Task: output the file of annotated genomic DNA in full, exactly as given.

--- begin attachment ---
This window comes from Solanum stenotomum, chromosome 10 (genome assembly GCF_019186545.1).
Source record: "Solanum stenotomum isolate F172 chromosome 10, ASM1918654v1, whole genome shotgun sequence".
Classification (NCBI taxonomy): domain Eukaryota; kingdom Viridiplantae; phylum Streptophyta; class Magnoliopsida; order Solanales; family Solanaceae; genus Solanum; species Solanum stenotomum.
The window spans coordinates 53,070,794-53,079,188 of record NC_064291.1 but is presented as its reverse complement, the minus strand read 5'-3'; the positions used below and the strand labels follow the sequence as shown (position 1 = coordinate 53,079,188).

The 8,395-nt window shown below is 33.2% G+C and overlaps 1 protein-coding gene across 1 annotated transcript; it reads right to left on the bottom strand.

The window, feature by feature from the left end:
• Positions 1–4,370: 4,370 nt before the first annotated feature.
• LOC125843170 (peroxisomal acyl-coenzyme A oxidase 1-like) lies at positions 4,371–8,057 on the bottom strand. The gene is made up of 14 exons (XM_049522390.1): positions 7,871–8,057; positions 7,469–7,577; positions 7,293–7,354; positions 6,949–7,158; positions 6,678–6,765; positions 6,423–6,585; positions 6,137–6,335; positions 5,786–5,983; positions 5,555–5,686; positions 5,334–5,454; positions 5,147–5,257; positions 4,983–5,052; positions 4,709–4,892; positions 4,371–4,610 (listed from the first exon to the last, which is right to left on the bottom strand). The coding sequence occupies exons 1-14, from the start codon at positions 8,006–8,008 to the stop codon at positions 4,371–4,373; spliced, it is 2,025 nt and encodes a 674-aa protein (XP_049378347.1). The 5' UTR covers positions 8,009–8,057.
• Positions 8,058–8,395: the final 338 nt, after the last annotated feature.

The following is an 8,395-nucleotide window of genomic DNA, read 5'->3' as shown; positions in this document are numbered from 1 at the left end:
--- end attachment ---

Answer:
This window comes from Solanum stenotomum, chromosome 10 (genome assembly GCF_019186545.1).
Source record: "Solanum stenotomum isolate F172 chromosome 10, ASM1918654v1, whole genome shotgun sequence".
Classification (NCBI taxonomy): domain Eukaryota; kingdom Viridiplantae; phylum Streptophyta; class Magnoliopsida; order Solanales; family Solanaceae; genus Solanum; species Solanum stenotomum.
The window spans coordinates 53,070,794-53,079,188 of record NC_064291.1 but is presented as its reverse complement, the minus strand read 5'-3'; the positions used below and the strand labels follow the sequence as shown (position 1 = coordinate 53,079,188).

The 8,395-nt window shown below is 33.2% G+C and overlaps 1 protein-coding gene across 1 annotated transcript; it reads right to left on the bottom strand.

The window, feature by feature from the left end:
• Positions 1–4,370: 4,370 nt before the first annotated feature.
• LOC125843170 (peroxisomal acyl-coenzyme A oxidase 1-like) lies at positions 4,371–8,057 on the bottom strand. The gene is made up of 14 exons (XM_049522390.1): positions 7,871–8,057; positions 7,469–7,577; positions 7,293–7,354; positions 6,949–7,158; positions 6,678–6,765; positions 6,423–6,585; positions 6,137–6,335; positions 5,786–5,983; positions 5,555–5,686; positions 5,334–5,454; positions 5,147–5,257; positions 4,983–5,052; positions 4,709–4,892; positions 4,371–4,610 (listed from the first exon to the last, which is right to left on the bottom strand). The coding sequence occupies exons 1-14, from the start codon at positions 8,006–8,008 to the stop codon at positions 4,371–4,373; spliced, it is 2,025 nt and encodes a 674-aa protein (XP_049378347.1). The 5' UTR covers positions 8,009–8,057.
• Positions 8,058–8,395: the final 338 nt, after the last annotated feature.

The following is an 8,395-nucleotide window of genomic DNA, read 5'->3' as shown; positions in this document are numbered from 1 at the left end: